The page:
The English Department
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For the most part, the A paper

• is excellent in nearly all respects.
• shows originality of thought that goes well beyond material presented in class.
• addresses the assignment with a clear purpose and engages the audience effectively.
• exceeds all basic requirements of the assignment.
• has a clear, arguable, creative, and well located thesis
• is efficaciously organized and flows smoothly throughout.
• evidences very strong MLA style which contains only a few scattered errors.
• is fully developed with resoundingly authoritative support that is concrete, reliable, appropriate, sufficient, and convincing.
• is marked by stylistic finesse that has few, if any, mechanical, grammatical, spelling, or diction errors.
• employs logos, ethos, and pathos which work efficaciously towards achieving the purpose and for the audience of the paper.


For the most part, the B paper

bis excellent in several respects.
• goes significantly beyond material presented in class.
• addresses the assignment with a clear purpose and engages the audience effectively.
• meets all basic requirements of the assignment. 
• has an explicit, clear, arguable thesis.
• evidences only minor lapses in organization and development.
• evidences proper MLA style which nevertheless contains scattered errors.
• is developed with authoritative support that is for the greater part concrete, reliable, appropriate, sufficient, and convincing.
• is marked by stylistic competence that has minor mechanical, grammatical, spelling, or diction errors.
• employs logos, ethos, and pathos which for the most part work effectively towards achieving the purpose and for the audience of the paper.


For the most part, the C paper

may be excellent in one or two respects and overall is competent.
• may respond to the assignment by restating in class material in large part.
• shows lack of clarity in audience and/or purpose
• meets requirements of assignment. 
• has an identifiable and explicit thesis which may nevertheless be poorly located or unoriginal. 
• evidences some errors in unity.
• contains some lapses in organization.
• shows weakness in transitions and paragraph structure.
• makes a solid attempt to use MLA style which nevertheless contains errors.
• has some unreliable, irrelevant, and/or insufficient supporting evidence
• contains mechanical, grammatical, spelling, or diction errors that adversely affect meaning in spots.
• employs logos, ethos, and pathos which do not seriously impede the purpose nor alienate the audience of the paper.


For the most part, the D paper

is not competent in handling its topic.
• may not respond to assignment adequately or may be so derivative of in class material as to be entirely unoriginal.
• has an illogical or unmet purpose and/or an undefined or inappropriate audience.
• does not fulfill most of the stated requirements.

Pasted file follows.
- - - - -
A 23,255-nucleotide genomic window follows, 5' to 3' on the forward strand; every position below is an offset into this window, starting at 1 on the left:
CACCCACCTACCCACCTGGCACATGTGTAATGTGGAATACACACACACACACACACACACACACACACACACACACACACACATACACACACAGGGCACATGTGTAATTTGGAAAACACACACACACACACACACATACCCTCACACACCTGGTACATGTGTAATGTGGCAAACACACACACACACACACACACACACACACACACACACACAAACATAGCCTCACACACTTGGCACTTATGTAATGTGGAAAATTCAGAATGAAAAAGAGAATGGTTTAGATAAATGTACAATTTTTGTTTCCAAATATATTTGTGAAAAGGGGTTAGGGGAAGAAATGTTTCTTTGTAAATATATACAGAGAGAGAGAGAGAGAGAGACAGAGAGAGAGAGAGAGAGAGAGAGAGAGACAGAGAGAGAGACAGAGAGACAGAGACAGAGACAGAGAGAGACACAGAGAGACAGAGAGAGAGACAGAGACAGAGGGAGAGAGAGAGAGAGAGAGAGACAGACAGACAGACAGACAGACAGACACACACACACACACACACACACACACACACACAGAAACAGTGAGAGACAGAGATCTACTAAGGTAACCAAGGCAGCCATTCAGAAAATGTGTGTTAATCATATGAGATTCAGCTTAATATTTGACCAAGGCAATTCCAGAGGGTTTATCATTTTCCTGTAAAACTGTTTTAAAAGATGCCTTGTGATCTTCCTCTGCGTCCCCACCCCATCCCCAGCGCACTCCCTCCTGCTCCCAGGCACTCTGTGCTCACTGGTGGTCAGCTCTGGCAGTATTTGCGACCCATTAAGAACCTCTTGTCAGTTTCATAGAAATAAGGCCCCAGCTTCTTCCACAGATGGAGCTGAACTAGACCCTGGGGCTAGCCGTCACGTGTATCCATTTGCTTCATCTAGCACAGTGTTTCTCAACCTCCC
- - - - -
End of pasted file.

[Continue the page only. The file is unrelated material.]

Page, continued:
• presents a dubious (and possibly implicit) thesis that is too vague, too factual, and/or too obvious to be developed effectively.
• evidences paragraph-level unity errors
• evidences large-scale coherence errors.
• evidences poor MLA style which contains numerous errors.
• has insufficient, biased, irrelevant, fallacious, or irrelevant supporting evidence
• demonstrates problems with spelling, punctuation, diction, or syntax which impede expression of content
• employs logos, ethos, and pathos which impede the purpose and alienate the audience of the paper.


For the most part, the F paper

• is plagiarized wholly or in large part.
• does not respond to the assignment or addresses the topic so briefly as not to respond to the assignment in any meaningful way.
• shows no attention to audience and purpose.
• is difficult to understand in content and form.
• does not fulfill the stated requirements.
• has no implicit or explicit thesis or contains multiple topics or theses.
• includes irrelevant details which shift the focus of the paper inappropriately.
• displays seriously flawed or no organization.
• shows little or no attention to MLA style.
• lacks support entirely or uses support which is illogical, unclear, unreliable, inaccurate, or irrelevant.
• contains major and repeated errors in diction, syntax, grammar, punctuation, or spelling which impede the expression of content.
• seems so unaware of logos, ethos, and pathos that the argument is a jumble of appeals.


Glossary:

audience:  the individual or group to which a paper is directed. 
coherence: the order of the content within a piece of writing.
ethos: argumentative appeals to values and credibility.
logos: argumentative appeals to logic and reason.
MLA style: the current Modern Language Association style.
organization:  see "coherence," above.
pathos: argumentative appeals to character and emotion.
purpose: the aim(s) or goal(s) of a piece of writing.
support: facts and expert opinions used as evidence to substantiate claims.
support, relevant: evidence which clearly relates to the claim.
support, reliable: evidence drawn from authoritative sources.
support, sufficient: evidence that is ample to establish the validity or reasonableness of a claim.
thesis: the controlling idea of an essay.  A thesis names the topic(s) of the essay, makes an arguable assertions about the topic(s), and predicts the structure and/or content of the essay.
unity: the content of a piece of writing.



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Last Update  April 10, 2005